Photographer Pam Harris came to Spence Bay from Toronto as a friend and visitor in 1972 and was surprised by how many local people had cameras but had to wait 2-3 months for their processed photos to return by mail from the south. She thought it would be helpful, if the local people were interested, to be able to control their own processing and she applied to Kodak Canada, National Film Board, Canada Council and the Government of the Northwest Territories for basic equipment and chemicals. She then returned to Spence Bay in 1973 to set up a darkroom and teach anyone who was interested on how to use it.
The craft shop was already overcrowded so the bathroom became the darkroom, and we did our best to manage with a 50-gallon water tank, sharing water with the natural dye process, and sometimes carrying buckets of prints or film to the school or elsewhere for rinsing. Fourteen people learned the process of developing film and printing photographs. As an instructional guide, several participants helped make translated cards with diagrams for the photo processing procedures. The school principal, Peter Hyde, stepped up when help was needed after Pam had to leave. He knew the darkroom process and had made sure a fully equipped darkroom was included in the new school being built. He also ordered the school’s new darkroom equipment ahead of the school’s opening so that it could be used at the craft shop. The darkroom project received contracts to document the natural dye work and the building of the new school as well as requests from publications and government agencies.
Ootookee Takolik ᐅᑦᑐᕿ and Selena Tucktoo ᑯᑉᓗ were often called upon to photograph special order fashions before they were sent in the mail and to print photos for garment information booklets for the craft shop. Together they printed 40 photographs of their work which travelled with Ootookee to Toronto to be shown at “Crafts from Arctic Canada” exhibition at the TD Place during the summer of 1974. A short time later Rudi Strickler came to Spence Bay and worked with Steve Alookee ᐊᓗᑭ on photography, including the making of a documentary film. In 2017 the Exhibition and Publication of Photographs class of Ryerson University researched the darkroom project of Spence Bay, producing a publication and exhibition at Ryerson Image Centre in Toronto. Upon learning about the exhibition and her collection held at the Art Gallery of Ontario Selena Tucktoo responded: “Oh my gosh, I wondered if my pictures were good enough to put on the wall. I started going back to 1974 thinking, “oh, we had fun,” and some of them must’ve been pretty good if you were interested in them. I’m very happy to know the pictures are being put to that use a bit. I was very honoured when I heard about it.” And reflecting on their importance to the community she added, “We look a lot at old pictures, even before the darkroom, and we talk about them—how we lived long ago. They tell a good story, and we talk to these younger people about them, and they are pretty interested in the pictures we used to take and how interesting it was to develop them, what kind of chemicals we had to use and how long they had to be in each chemical.”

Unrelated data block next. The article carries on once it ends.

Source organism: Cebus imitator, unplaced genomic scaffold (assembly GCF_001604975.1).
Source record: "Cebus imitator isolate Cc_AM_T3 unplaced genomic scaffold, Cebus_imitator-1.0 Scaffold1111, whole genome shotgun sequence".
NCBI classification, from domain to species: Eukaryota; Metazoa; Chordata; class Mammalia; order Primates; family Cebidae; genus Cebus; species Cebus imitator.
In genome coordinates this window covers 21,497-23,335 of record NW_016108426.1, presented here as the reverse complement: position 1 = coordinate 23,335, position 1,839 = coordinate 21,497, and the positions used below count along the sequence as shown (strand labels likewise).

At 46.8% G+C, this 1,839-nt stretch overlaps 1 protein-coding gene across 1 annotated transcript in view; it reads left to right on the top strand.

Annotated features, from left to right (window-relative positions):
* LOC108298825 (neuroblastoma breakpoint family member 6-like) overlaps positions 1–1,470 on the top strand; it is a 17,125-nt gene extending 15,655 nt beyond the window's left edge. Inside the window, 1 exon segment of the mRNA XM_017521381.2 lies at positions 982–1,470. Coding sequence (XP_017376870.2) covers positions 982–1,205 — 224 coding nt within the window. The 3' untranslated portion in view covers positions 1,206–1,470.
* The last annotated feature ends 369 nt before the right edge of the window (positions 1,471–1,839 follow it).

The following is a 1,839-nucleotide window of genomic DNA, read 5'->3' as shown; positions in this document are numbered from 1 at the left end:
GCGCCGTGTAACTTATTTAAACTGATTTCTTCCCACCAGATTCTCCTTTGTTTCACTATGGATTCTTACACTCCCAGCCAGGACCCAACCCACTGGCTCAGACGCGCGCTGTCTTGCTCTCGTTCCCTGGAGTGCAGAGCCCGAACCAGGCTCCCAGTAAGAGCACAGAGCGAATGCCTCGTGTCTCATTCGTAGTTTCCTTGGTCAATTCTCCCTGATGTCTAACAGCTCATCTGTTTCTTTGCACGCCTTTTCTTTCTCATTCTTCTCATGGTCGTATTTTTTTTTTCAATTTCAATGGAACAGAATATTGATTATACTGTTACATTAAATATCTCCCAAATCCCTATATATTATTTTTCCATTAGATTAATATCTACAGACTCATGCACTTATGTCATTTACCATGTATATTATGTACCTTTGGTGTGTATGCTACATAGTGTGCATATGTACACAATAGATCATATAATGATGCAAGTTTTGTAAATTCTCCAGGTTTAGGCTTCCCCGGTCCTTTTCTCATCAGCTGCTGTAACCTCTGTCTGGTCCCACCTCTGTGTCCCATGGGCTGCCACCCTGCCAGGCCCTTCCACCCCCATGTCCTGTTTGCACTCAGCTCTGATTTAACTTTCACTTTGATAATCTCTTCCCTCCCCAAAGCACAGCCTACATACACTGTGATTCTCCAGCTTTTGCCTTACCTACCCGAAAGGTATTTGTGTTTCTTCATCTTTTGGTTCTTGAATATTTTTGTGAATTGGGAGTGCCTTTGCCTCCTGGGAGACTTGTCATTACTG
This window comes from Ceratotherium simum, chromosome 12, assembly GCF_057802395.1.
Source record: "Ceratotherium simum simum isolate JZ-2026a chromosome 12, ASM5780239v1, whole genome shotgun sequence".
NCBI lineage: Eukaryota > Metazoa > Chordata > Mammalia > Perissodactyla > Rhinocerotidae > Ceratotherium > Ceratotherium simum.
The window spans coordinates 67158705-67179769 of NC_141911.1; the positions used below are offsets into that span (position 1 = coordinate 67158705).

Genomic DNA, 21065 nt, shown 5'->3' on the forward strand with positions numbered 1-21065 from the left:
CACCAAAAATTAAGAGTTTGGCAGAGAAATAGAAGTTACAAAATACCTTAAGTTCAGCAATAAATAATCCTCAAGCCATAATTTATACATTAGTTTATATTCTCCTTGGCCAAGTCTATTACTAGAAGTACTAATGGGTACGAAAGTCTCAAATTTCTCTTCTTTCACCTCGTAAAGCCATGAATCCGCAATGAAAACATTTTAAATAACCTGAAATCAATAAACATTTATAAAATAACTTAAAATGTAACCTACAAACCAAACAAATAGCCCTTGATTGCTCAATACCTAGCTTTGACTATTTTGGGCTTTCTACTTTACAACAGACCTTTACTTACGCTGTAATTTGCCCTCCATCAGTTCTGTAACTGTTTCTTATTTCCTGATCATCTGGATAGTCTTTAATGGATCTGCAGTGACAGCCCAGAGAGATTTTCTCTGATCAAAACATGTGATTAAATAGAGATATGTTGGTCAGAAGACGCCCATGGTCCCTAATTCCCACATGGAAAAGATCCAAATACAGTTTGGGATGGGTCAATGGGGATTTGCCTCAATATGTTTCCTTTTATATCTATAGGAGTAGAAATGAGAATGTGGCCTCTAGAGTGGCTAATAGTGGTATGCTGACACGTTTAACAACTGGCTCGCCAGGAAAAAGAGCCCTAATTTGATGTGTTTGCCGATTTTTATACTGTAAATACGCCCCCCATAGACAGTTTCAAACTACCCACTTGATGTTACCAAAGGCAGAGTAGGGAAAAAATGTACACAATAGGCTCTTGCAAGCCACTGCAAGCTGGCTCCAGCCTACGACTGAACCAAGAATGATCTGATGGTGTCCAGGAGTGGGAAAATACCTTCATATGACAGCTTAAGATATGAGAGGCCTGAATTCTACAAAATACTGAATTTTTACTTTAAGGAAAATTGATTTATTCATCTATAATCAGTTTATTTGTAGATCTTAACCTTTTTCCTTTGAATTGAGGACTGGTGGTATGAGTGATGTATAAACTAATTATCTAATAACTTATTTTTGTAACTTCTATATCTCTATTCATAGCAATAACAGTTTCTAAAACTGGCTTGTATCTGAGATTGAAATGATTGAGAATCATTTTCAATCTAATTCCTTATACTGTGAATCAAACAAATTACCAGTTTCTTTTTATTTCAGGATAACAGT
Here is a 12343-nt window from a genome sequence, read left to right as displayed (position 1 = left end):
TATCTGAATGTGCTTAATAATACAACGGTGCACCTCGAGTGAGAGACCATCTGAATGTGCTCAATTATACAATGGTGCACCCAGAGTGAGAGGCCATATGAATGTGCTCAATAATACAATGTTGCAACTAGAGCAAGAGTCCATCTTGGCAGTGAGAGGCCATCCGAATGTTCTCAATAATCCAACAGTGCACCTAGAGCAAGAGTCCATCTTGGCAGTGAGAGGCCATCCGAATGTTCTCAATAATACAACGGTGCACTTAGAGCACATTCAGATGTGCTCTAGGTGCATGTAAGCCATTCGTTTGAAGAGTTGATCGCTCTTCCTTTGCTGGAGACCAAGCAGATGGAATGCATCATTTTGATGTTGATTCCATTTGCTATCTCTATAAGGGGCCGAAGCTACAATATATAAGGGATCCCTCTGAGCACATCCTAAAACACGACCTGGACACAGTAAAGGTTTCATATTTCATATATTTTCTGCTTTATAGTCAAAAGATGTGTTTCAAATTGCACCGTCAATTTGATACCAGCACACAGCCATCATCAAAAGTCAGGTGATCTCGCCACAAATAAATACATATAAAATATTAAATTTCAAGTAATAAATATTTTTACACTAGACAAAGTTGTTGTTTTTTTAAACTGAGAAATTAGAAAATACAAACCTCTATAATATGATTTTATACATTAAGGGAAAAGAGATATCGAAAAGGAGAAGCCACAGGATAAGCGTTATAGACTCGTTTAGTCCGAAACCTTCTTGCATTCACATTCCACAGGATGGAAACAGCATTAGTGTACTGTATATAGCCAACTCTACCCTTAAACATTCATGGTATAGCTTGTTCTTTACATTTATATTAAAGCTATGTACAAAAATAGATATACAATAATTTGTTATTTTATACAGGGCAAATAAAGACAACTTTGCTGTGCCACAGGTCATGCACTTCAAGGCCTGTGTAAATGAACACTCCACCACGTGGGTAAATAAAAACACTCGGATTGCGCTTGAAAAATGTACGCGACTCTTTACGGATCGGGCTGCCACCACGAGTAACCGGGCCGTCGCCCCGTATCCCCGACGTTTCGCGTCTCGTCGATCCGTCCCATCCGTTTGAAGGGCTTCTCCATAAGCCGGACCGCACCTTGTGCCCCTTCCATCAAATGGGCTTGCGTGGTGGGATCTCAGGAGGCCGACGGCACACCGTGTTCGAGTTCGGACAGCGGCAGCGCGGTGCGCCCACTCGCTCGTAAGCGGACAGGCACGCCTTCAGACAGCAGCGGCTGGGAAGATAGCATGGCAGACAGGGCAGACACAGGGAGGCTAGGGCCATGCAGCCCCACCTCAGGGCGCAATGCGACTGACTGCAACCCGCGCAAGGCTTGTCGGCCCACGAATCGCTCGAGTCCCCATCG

Judy McGrath talks about Pam Harris and the Arnaqarvik photography program
"At least the coats I model are warm at forty below! I guess I do most of the modeling around here. I used to really hate people taking my pictures but now if Judy or Oktookie take them it is alright. We only model the dresses outdoors in the summer because it is so cold the rest of the time. Even then it’s only good when it’s windy because the mosquitoes are so bad. If you really want to see how the garment looks on a person Oktookie takes a picture and develops it the same day so we can all see how it looks."